The role of nesfatin-1 in the regulation of food intake and body weight: recent developments and future endeavors

Authors

  • A. Stengel,

    1. Charité Center for Internal Medicine and Dermatology, Division for General Internal and Psychosomatic Medicine, Charité- Universitätsmedizin Berlin, Berlin, Germany
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  • M. Mori,

    1. Department of Medicine and Molecular Science, Gunma University Graduate School of Medicine, Maebashi, Japan
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  • Y. Taché

    Corresponding author
    • Department of Medicine, CURE Digestive Diseases Research Center and Center for Neurobiology of Stress, Digestive Diseases Division UCLA and VA Greater Los Angeles Healthcare System, Los Angeles, CA, USA
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  • Supported by German Research Foundation STE 1765/3-1 (A.S.) and Charité University Funding UFF 89-441-176 (A.S.), NIH R01 DK-33061, NIH Center Grant DK-41301 (Animal Core), VA Research Career Scientist (Y.T.), VA Merit Grant (Y.T.).

Address for correspondence: Professor Y Taché, CURE Building 115, Room 117, VA GLA Healthcare System, 11301 Wilshire Blvd, Los Angeles, CA 90073, USA.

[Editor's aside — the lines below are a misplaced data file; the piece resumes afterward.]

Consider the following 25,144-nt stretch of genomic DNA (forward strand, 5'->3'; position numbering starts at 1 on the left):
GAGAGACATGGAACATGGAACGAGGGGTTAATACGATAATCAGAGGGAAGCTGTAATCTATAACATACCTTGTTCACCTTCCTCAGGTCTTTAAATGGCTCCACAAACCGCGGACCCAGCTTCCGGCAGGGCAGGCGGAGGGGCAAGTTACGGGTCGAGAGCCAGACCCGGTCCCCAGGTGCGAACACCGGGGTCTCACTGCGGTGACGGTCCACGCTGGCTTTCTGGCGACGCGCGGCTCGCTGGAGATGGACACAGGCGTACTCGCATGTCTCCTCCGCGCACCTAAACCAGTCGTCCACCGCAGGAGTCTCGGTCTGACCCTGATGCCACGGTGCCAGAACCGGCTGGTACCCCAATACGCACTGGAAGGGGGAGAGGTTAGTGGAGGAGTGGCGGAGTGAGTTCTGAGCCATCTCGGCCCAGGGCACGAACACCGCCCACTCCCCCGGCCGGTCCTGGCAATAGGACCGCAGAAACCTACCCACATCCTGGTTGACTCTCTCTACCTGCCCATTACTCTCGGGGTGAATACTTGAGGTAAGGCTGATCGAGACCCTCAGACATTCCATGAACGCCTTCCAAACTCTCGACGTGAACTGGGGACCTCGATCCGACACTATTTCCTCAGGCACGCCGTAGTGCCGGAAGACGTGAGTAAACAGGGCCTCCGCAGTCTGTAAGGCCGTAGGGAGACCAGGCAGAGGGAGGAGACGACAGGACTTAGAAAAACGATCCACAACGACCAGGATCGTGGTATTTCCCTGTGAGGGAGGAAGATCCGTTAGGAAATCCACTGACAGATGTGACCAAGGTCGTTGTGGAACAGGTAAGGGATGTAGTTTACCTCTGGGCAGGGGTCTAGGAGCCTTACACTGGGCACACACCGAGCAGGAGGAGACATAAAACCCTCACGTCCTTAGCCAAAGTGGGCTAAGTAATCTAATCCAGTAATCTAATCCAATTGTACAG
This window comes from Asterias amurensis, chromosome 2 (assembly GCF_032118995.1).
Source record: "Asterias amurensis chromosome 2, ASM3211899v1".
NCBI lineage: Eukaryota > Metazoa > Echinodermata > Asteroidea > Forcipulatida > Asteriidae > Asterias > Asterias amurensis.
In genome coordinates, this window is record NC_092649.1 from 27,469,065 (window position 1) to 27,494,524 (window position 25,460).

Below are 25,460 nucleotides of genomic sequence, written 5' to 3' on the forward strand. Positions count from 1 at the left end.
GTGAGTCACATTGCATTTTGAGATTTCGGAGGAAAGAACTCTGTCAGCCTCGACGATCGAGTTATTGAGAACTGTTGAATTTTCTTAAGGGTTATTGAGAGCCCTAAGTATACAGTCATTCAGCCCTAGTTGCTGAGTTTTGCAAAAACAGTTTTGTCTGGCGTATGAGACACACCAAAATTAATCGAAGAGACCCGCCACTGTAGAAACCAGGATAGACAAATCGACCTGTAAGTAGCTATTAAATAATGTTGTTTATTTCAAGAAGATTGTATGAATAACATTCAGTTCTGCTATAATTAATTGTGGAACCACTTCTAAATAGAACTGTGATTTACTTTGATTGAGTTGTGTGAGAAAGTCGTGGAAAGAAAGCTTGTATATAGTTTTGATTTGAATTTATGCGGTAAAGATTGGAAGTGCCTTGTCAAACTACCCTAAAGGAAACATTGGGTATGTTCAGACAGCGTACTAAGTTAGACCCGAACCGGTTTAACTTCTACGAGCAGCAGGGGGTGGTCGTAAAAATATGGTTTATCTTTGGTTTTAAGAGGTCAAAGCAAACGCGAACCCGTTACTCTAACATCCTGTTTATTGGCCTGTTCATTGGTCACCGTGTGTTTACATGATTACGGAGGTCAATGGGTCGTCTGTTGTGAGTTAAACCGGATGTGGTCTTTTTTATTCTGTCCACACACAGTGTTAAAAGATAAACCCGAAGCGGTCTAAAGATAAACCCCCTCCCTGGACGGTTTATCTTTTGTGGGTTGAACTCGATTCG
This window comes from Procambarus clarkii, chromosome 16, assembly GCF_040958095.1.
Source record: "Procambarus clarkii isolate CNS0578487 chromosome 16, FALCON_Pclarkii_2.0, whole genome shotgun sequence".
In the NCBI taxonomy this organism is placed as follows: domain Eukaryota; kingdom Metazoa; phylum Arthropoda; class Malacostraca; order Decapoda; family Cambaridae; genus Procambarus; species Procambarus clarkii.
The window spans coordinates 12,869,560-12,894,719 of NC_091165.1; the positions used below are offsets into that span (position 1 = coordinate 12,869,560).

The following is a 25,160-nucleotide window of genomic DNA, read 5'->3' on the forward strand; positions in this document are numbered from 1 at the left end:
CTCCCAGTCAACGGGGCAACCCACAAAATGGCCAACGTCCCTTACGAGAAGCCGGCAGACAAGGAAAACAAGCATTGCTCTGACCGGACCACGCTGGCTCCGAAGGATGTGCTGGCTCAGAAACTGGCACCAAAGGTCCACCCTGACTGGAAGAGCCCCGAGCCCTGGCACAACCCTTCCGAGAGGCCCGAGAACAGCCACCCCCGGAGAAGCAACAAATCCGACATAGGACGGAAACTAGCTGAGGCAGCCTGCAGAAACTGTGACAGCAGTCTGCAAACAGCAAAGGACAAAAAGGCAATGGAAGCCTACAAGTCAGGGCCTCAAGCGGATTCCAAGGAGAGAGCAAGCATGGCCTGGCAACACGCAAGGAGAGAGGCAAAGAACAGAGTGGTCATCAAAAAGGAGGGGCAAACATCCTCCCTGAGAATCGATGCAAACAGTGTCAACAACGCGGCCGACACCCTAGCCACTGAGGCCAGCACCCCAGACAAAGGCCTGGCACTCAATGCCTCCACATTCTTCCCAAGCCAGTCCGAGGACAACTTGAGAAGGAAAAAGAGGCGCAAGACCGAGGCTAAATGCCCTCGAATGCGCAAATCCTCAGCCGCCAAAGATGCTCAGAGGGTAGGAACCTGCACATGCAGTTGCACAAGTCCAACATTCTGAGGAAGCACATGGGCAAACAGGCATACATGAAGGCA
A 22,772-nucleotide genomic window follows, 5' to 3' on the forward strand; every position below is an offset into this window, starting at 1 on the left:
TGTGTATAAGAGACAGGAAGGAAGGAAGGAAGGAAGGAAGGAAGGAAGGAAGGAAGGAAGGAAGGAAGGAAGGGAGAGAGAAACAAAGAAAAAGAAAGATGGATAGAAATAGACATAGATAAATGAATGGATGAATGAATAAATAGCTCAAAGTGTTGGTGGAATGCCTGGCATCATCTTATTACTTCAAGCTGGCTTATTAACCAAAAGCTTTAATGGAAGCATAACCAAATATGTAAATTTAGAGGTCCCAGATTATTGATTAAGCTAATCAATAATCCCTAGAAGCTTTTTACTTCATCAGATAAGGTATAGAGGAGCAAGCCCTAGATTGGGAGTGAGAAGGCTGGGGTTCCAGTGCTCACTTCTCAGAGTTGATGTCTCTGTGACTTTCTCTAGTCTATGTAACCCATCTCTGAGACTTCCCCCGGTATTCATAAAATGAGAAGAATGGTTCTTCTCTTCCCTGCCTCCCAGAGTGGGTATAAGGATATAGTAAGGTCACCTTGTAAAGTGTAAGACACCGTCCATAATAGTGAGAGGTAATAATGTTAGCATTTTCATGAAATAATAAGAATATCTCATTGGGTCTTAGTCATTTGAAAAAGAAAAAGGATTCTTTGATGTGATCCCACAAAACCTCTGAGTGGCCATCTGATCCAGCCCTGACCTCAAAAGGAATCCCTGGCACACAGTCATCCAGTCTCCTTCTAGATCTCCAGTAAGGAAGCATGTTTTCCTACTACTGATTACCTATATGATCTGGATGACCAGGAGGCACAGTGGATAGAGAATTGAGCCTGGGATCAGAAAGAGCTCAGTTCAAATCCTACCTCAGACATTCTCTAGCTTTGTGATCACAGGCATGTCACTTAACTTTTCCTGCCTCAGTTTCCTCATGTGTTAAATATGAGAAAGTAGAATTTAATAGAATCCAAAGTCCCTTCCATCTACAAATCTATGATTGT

E-mail: ytache@mednet.ucla.edu

Summary

Nesfatin-1 was discovered in 2006 and introduced as a potential novel anorexigenic modulator of food intake and body weight. The past years have witnessed increasing evidence establishing nesfatin-1 as a potent physiological inhibitor of food intake and body weight and unravelled nesfatin-1's interaction with other brain transmitters to exert its food consumption inhibitory effect. As observed for other anorexigenic brain neuropeptides, nesfatin-1 is also likely to exert additional, if not pleiotropic, actions in the brain and periphery. Recent studies established the prominent expression of the nesfatin-1 precursor, nucleobindin2 (NUCB2), in the stomach and pancreas, where nesfatin-1 influences endocrine secretion. This review will highlight the current experimental state-of-knowledge on the effects of NUCB2/nesfatin-1 on food intake, body weight and glucose homeostasis. Potential implications in human obesity will be discussed in relation to the evidence of changes in circulating levels of NUCB2/nesfatin-1 in disease states, the occurrence of genetic NUCB2 polymorphisms and – in contrast to several other hormones – the independence of leptin signalling known to be blunted under conditions of chronically increased body weight.

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